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This edition of Sport Management Digest’s Sport Leadership section includes a total of four articles. There is one article each from Sport Management Review (SMR), Journal of Sport Management (JSM), Journal of Global Sport Management (JGSM), and European Sport Management Quarterly (ESMQ). Each article deals directly with a leadership-based research context or theory, or investigates those in leadership positions, such as coaches.

The current compilation of articles offers a mostly qualitative approach to studying leadership as three out of the four articles used a qualitative methodology. While the articles primarily used qualitative approaches, they did span three different countries: including the US, Netherlands, and Australia. Kang and Svensson (2023) used an interpretative qualitative design with semi-structured interviews while also examining the content of documents related to their context; a US based sport-for-development (SFD) organization. O’Boyle et al. (2023) performed a qualitative case study with a focus on current and former board members of an Australian nonprofit sport organization. Next, Saxe et al. (2023) also used an interpretative qualitative design to explore occupational turnover among former US National Collegiate Athletics Association (NCAA) Division I swim coaches. The final article in the current collection used various quantitative techniques to develop a scale aimed to measure shared leadership in the youth sport context in the Netherlands (van Dalfsen et al. 2023). While the current articles skew mostly as qualitative in nature, the cultural contexts that were examined offer a broad array around the world. As detailed above, the contexts included in the current collection include Australia nonprofit sport organization, US SFD organization, the Netherlands youth sport context, and the NCAA Division I context, illustrating a variety of cultural contexts across the world.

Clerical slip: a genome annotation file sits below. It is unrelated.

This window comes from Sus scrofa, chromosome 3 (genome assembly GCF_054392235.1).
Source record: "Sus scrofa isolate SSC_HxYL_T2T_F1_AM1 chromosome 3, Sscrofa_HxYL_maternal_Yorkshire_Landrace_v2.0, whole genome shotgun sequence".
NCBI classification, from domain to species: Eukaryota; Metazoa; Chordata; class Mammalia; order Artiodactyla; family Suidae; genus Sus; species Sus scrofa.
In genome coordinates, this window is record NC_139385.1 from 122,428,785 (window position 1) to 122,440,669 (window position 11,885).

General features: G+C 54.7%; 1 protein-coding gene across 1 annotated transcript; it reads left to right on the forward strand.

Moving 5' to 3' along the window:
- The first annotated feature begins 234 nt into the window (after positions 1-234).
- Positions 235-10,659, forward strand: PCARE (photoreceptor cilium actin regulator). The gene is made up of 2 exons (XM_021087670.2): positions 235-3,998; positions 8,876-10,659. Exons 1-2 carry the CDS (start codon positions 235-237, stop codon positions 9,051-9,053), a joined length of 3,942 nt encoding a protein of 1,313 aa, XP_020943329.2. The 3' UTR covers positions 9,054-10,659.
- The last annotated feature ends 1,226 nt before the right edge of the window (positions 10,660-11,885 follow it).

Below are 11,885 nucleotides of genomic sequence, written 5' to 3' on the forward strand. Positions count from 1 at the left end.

The following section provides a discussion on the highlights of each reviewed paper with synthesis to each other or the greater sport leadership research stream where appropriate.

Advances in Sport Leadership Research

Saxe et al. (2023) applied the Transtheoretical Model of Change (TTM) in a novel approach to understanding sport employees’ experience of occupational turnover, with a specific aim towards NCAA Division I swim coaches. While the TTM had been utilized in the health behavior and management disciplines for a variety of applications (Grant, 2010; Pennington, 2022), its primary use in sport has revolved around understanding fan attendance (Musgrave et al., 2021) and an athlete’s decision and process to retire from a sport (Park et al., 2012). Since the TTM had been successfully applied in these previous contexts and given its framework to better understand an individual’s processes and decision-making thinking behind a significant behavior change, it proved to be an appropriate framework for Saxe and colleagues to use in understanding coaches’ voluntary turnover.